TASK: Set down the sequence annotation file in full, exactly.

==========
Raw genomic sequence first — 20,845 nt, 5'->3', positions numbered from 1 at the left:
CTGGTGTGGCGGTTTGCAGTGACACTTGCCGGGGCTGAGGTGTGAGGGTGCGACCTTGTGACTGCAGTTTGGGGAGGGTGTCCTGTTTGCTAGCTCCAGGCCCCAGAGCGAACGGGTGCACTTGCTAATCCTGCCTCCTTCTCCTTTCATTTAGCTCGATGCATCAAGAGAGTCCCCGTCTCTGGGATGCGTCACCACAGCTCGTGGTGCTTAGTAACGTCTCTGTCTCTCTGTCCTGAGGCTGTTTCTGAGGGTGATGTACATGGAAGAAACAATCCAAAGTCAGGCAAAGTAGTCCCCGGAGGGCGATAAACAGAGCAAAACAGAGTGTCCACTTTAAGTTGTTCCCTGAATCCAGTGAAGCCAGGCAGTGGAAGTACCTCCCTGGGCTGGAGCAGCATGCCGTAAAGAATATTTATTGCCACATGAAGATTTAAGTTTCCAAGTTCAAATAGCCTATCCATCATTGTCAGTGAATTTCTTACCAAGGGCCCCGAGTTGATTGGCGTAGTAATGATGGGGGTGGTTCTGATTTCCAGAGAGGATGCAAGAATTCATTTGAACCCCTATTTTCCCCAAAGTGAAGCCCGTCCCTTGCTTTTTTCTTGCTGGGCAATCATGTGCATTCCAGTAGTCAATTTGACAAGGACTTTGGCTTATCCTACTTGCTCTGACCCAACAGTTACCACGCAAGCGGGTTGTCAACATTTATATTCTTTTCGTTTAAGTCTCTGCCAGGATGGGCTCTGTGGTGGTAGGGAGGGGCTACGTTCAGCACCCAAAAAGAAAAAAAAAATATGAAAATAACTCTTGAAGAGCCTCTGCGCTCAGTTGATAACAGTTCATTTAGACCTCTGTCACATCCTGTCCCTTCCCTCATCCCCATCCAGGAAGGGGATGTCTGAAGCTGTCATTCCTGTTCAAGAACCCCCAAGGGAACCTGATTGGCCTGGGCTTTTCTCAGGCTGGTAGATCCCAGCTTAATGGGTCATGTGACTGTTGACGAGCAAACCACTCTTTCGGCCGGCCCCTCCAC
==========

Raw genomic sequence first — 20,845 nt, 5'->3', positions numbered from 1 at the left:
CTGGTGTGGCGGTTTGCAGTGACACTTGCCGGGGCTGAGGTGTGAGGGTGCGACCTTGTGACTGCAGTTTGGGGAGGGTGTCCTGTTTGCTAGCTCCAGGCCCCAGAGCGAACGGGTGCACTTGCTAATCCTGCCTCCTTCTCCTTTCATTTAGCTCGATGCATCAAGAGAGTCCCCGTCTCTGGGATGCGTCACCACAGCTCGTGGTGCTTAGTAACGTCTCTGTCTCTCTGTCCTGAGGCTGTTTCTGAGGGTGATGTACATGGAAGAAACAATCCAAAGTCAGGCAAAGTAGTCCCCGGAGGGCGATAAACAGAGCAAAACAGAGTGTCCACTTTAAGTTGTTCCCTGAATCCAGTGAAGCCAGGCAGTGGAAGTACCTCCCTGGGCTGGAGCAGCATGCCGTAAAGAATATTTATTGCCACATGAAGATTTAAGTTTCCAAGTTCAAATAGCCTATCCATCATTGTCAGTGAATTTCTTACCAAGGGCCCCGAGTTGATTGGCGTAGTAATGATGGGGGTGGTTCTGATTTCCAGAGAGGATGCAAGAATTCATTTGAACCCCTATTTTCCCCAAAGTGAAGCCCGTCCCTTGCTTTTTTCTTGCTGGGCAATCATGTGCATTCCAGTAGTCAATTTGACAAGGACTTTGGCTTATCCTACTTGCTCTGACCCAACAGTTACCACGCAAGCGGGTTGTCAACATTTATATTCTTTTCGTTTAAGTCTCTGCCAGGATGGGCTCTGTGGTGGTAGGGAGGGGCTACGTTCAGCACCCAAAAAGAAAAAAAAAATATGAAAATAACTCTTGAAGAGCCTCTGCGCTCAGTTGATAACAGTTCATTTAGACCTCTGTCACATCCTGTCCCTTCCCTCATCCCCATCCAGGAAGGGGATGTCTGAAGCTGTCATTCCTGTTCAAGAACCCCCAAGGGAACCTGATTGGCCTGGGCTTTTCTCAGGCTGGTAGATCCCAGCTTAATGGGTCATGTGACTGTTGACGAGCAAACCACTCTTTCGGCCGGCCCCTCCAC